Skip to comments.How Did Women Fare in China’s Communist Revolution? (Pro Communism Barf Alert)
Posted on 09/26/2017 9:41:16 AM PDT by EdnaMode
My grandmother likes to tell stories from her career as a journalist in the early decades of the Peoples Republic of China. She recalls scrawling down Chairman Maos latest pronouncements as they came through loudspeakers and talking with joyous peasants from the newly collectivized countryside. In what was her career highlight, she turned an anonymous candy salesman into a national labor hero with glowing praises for his service to the people.
She had grown up in the central province of Hunan, where her father was a landlord. She talks about her mother as a glum housewife who resented her husband for taking a concubine after she had failed to give birth to a boy.
The Communists did many terrible things, my grandmother always says at the end of her reminiscences. But they made womens lives much better.
That often-repeated dictum sums up the popular perception of Mao Zedongs legacy regarding women in China. As every Chinese schoolchild learns in history class, the Communists rescued peasant daughters from urban brothels and ushered cloistered wives into factories, liberating them from the oppression of Confucian patriarchy and imperialist threat.
But the narrative of an across-the-board elevation of womens status under Mao contains crucial caveats.
While the Communist revolution brought women more job opportunities, it also made their interests subordinate to collective goals. Stopping at the household doorstep, Maos words and policies did little to alleviate womens domestic burdens like housework and child care. And by inundating society with rhetoric blithely celebrating its achievements, the revolution deprived women of the private language with which they might understand and articulate their personal experiences.
(Excerpt) Read more at nytimes.com ...
Progressivism isn't about fighting Oppression.
It is about becoming the Oppressors.
Yeah. Anything about forced sterilization?
Funny thing—with all the love for communism all over the place, I don’t recall ever in history any carefully thought out, concrete explanation of why it’s such a great idea.
And was Grandma allowed into the USA? How many articles did she write that ruined the lives of innocent people?
Girl babies were also disproportionately aborted, a practice which continues. Not a lot of opportunity for them, yes?
I guess that explains why communism can only be supported under cover of darkness.
And the most important mandate of communism is that no attempt should ever be made to actually understand what it is.
I love old magazines and we purchased a few old readers digest issues. One had a story about how good women had it under the nazis.. some things never change..
As a result, communism is only understood by those who refuse to follow it.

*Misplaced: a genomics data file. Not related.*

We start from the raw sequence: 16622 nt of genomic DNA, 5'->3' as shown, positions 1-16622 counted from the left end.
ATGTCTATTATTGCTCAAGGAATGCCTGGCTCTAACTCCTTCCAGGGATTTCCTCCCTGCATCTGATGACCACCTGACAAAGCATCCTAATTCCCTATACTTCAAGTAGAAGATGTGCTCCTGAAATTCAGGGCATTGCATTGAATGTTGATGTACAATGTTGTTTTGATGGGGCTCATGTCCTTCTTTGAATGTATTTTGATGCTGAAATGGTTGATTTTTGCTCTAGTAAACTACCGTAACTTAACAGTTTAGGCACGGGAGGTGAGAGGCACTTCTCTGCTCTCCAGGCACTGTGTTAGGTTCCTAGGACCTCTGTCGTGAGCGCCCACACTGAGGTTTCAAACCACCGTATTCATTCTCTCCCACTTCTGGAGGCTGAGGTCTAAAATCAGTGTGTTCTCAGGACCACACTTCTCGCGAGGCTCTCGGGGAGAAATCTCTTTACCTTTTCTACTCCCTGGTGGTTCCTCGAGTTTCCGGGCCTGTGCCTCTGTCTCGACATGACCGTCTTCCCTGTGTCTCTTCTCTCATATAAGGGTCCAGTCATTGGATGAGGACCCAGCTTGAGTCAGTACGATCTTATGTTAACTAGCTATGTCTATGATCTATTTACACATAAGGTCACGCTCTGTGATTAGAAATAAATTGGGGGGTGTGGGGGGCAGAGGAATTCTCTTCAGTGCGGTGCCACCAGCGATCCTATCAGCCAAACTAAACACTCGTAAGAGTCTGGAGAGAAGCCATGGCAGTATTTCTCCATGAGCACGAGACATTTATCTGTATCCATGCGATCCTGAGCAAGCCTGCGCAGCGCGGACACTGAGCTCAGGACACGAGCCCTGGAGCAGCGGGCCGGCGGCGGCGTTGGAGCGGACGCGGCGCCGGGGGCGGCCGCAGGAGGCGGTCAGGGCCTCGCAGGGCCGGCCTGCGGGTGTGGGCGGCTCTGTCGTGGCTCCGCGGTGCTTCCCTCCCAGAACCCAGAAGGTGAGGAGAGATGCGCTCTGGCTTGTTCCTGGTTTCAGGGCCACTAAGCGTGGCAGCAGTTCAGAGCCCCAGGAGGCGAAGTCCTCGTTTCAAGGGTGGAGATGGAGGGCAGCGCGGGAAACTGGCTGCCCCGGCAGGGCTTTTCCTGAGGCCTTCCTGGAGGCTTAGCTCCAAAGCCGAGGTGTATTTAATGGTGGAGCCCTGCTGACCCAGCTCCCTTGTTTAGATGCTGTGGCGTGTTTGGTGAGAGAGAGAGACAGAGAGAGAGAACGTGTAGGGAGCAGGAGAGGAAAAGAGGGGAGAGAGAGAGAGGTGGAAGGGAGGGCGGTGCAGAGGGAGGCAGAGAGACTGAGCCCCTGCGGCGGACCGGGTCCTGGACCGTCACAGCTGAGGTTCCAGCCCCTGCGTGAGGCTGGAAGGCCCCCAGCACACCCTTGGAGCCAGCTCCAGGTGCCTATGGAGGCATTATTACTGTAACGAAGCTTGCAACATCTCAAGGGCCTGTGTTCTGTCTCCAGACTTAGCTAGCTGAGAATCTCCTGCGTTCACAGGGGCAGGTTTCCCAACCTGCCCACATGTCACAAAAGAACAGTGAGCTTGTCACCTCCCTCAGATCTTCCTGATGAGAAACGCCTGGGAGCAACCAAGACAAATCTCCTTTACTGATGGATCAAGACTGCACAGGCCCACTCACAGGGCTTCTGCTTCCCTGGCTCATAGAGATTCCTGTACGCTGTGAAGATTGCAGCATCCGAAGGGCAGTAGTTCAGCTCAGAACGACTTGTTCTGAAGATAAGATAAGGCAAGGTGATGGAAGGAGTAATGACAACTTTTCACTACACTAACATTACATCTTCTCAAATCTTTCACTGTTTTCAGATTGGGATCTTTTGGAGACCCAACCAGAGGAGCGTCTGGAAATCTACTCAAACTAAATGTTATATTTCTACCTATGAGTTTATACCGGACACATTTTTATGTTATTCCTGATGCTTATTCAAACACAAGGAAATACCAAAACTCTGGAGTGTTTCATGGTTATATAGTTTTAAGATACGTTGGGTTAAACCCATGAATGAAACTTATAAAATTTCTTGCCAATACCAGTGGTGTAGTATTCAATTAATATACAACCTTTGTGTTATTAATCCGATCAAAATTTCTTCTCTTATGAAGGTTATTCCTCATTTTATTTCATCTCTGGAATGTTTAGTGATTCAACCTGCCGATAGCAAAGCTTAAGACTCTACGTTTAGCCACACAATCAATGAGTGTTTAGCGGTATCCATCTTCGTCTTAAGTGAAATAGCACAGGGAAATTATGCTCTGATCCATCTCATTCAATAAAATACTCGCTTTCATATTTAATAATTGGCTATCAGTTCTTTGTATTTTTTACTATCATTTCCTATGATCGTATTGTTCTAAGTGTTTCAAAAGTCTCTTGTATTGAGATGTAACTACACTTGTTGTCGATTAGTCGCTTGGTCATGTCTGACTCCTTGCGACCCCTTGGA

Oh yes, and all of those people who died during The Great Leap Forward and the Cultural Revolution are a testament to women’s lives improving under Communism.
What next for this pathetic band, are they going to tell people that women’s lives in Cambodia improved under Pol Pot and his Killing Fields and with people being jailed or killed for wearing glasses or speaking more than one language or being too happy or too lazy?
Good point. Agreed 100%.
That sort of socialist terminology was old and stale by the 1940's. Perhaps the Times is still stuck in the 1930's.
Anyway, here we see a communist Chinese soldier executing someone who isn't quite socialist enough. I doubt if the executed man's wife was then better off. But maybe the soldier's wife got a good laugh out of it. So I guess the Times would call it a wash.
They fared just as badly as men.
The comments section is closed, I guess ‘cause some people were a tad skeptical.
Well they probably didn’t enjoy their forced abortions. God have mercy.
Not to mention most of the aborted kids were little women aka girls.
I have two friends who grew up during the Chinese Cultural Revolution.
They worked in the fields unproductively like others like themselves, both were young physicists and not farmers.
One day the local commune leader came and all of the people were instructed to form 2 lines, males in one line and females in the other.
The local leader then declared that each was married to the person closest in the other line.
How’d that work out?
They could only be together 2 weeks each year while on vacation.
Later when the rules became more lax, they emigrated to the USA, she became a citizen and he moved back to China. Their daughter married a Dutch guy and moved to the Netherlands. That was 15 years ago. None of them have kept in touch since.
Ain’t socialism romantic?